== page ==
Wanderings of The Rock
In 1889 a 5,000-pound boulder, hauled six miles on a horse-drawn wagon from The Pal by members of the senior class, came to rest in front of South Hall. The seniors carved their class year into the granite and left with satisfaction at the permanence of their self-tribute.
They had created one of Cornell’s oldest traditions. But its location was not to be permanent. Moving The Rock, in addition to painting, burning, and stealing it, is a tradition that unites Cornellians from that day until now. The Rock may be a symbol of permanence and indestructibility, but Cornell students of all eras are nothing if not up to the challenge of moving the unmovable. Here are some stories of The Rock, many of which take place under cover of darkness.
Raymond Reitzel, Class of 1912, left this account of the difficulty involved in unearthing The Rock before the advent of machinery.
When I was a sophomore, the senior class of 1910 buried The Rock completely out of sight. Two years later when I was a senior, I, my roommate, [Raymond] Bradley, and three other classmen, resurrected The Rock. Our first move was to engage a team of horses and a block and tackle with a long rope. About midnight we broke all the light bulbs surrounding the area. We next dug a six-foot incline to the bottom of The Rock, and then made a small tunnel under The Rock and up the backside. Then a loop of rope was passed under The Rock and up the back to the top of The Rock. The ends of this loop of rope were fastened to trees. Another rope was tied to the loop above The Rock to which the team was hitched. The horses pulling on this rope rolled The Rock up the incline. We stopped the horses at intervals in order to place cordwood under The Rock and shovel in dirt. A succession of hitches in this fashion got The Rock on top of the ground. By five o’clock in the morning we had everything in shape and our class number ’12 painted on it.
From “Cornell College: 150 Years from A-Z” by Charles Milhauser
My memory of this event from 65-plus years ago is a bit fuzzy. A group of us dug out The Rock with shovels. I was one of the diggers. It was very late at night. The Rock was in the east part of campus. Whoever organized the event contracted with a towing firm to move The Rock. The owner came with a rig that was too small. He went back to Cedar Rapids and got his big rig, picked up The Rock, and placed it between Old Sem and the Chapel. The group then sang a version of “Rock Of Ages” to the women in Rood House. I think the group was made up of some AXEs, some Owls, and others.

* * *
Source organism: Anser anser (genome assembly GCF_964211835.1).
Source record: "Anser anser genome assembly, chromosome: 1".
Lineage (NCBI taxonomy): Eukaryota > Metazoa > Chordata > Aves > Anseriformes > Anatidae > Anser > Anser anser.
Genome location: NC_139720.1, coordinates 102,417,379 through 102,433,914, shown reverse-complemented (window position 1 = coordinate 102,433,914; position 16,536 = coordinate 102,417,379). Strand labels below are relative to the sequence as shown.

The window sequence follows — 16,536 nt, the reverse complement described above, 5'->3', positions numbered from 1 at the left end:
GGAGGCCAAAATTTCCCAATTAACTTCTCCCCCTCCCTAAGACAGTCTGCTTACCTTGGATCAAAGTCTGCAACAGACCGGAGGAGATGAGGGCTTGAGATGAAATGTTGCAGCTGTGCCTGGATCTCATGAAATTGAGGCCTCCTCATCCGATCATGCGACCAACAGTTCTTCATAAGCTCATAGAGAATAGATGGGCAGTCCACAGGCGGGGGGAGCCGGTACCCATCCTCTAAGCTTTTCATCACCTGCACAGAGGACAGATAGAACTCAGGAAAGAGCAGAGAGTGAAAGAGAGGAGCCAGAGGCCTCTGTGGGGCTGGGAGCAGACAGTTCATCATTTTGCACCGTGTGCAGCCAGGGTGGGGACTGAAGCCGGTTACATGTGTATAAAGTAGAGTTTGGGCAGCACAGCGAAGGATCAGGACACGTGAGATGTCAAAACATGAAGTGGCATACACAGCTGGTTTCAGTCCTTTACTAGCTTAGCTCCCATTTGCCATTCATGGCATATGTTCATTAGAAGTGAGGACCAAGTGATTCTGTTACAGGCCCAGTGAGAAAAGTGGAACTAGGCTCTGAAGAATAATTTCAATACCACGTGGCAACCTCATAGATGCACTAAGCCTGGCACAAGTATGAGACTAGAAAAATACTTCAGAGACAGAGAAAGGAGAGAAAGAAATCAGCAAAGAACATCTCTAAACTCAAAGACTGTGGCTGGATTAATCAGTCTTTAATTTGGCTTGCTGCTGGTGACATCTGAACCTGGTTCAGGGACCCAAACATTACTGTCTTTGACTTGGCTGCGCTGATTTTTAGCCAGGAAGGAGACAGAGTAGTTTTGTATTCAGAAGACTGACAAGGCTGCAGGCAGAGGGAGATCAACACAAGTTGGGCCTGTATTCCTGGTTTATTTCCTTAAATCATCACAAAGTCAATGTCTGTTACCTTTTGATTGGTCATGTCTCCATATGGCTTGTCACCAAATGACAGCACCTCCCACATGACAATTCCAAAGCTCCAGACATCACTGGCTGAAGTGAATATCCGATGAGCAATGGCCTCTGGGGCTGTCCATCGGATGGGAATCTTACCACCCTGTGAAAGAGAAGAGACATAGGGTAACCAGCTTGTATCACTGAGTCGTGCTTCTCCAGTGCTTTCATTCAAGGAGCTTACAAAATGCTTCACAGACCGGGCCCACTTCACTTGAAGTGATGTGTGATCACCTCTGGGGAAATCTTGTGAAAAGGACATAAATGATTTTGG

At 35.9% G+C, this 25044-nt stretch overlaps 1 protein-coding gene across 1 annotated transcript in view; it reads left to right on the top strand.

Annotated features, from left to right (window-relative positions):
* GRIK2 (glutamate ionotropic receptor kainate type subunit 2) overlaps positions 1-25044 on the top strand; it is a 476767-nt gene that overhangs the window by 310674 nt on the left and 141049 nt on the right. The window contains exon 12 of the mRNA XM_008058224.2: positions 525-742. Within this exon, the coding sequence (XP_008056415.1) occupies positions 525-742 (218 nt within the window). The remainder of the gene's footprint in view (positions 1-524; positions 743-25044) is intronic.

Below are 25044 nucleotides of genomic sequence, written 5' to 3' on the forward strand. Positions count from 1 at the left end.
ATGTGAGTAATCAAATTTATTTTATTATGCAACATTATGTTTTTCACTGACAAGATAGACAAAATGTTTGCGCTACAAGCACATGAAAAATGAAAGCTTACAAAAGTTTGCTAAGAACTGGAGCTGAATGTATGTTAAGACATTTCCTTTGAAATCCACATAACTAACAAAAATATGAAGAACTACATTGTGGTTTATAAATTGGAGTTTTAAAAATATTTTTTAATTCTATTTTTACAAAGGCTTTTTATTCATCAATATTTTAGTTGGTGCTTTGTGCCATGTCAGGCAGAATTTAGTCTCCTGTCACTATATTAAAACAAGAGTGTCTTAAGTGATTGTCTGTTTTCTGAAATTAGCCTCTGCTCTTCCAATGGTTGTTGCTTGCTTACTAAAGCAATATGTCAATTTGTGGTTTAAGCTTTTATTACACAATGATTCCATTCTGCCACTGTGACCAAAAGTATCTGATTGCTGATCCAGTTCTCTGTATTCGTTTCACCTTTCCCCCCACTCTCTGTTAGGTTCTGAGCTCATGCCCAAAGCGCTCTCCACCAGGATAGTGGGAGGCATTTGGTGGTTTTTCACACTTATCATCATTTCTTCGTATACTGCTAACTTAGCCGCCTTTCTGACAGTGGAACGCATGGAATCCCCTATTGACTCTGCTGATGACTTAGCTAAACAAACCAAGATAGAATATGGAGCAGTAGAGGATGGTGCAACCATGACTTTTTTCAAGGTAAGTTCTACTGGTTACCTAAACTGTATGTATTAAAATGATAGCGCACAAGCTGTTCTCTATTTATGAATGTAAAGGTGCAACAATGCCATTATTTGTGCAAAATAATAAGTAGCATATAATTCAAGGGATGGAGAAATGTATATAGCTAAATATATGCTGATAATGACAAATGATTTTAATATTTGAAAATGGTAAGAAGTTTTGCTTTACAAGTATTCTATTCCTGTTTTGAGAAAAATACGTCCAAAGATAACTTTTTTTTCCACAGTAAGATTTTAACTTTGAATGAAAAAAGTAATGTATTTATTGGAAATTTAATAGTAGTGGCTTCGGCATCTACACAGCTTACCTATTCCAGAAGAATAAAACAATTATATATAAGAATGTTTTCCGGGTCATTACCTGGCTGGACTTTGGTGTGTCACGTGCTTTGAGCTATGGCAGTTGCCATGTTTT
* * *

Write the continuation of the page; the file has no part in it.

~Richard D. Nelson ’52
The Rock was always being painted by the Owls and the AXEs and the Gammas, and we [the Delts] just decided we were going to bury The Rock. It was the spring of ’54 and we started digging late in the evening, about 11 o’clock. There was a night watchman and we knew his schedule. All we did was make sure that we had our eye out and he never saw us. We dug down and hit a water pipe that led to the chapel, and we realized that we couldn’t drop it in there. One of our guys was in the hole, and about that time I saw the thing starting to slide and I yelled, “Get him out!” We grabbed him and pulled him out of there. The Rock stayed on the edge. Later the AXEs rented some heavy equipment and got The Rock off-campus before the night watchman saw them. We admired the heck out of them because they stole The Rock. They returned it down to the Fieldhouse, by the football concession stand. And then it was moved up on campus by, we think, the maintenance department.
~Bob Majors ’57
I lived in Bowman Hall with a window facing toward the back side of the chapel. It was not quite dawn, still a bit dark, but I could see the pavement below. I awoke and heard singing, which I soon recognized as “Rock of Ages.” Looking out the window I could not see anyone. I woke up my roommate and she heard the singing too. I said, “Do you suppose we are dead and that is angels singing?” She did not think so, and soon we saw a large group of men strolling along the pavement singing. It turned out they had gotten a crane from the railroad and excavated The Rock from its burial place near Main (College) Hall and moved it near the front of the Chapel. We were freshmen and not too educated yet.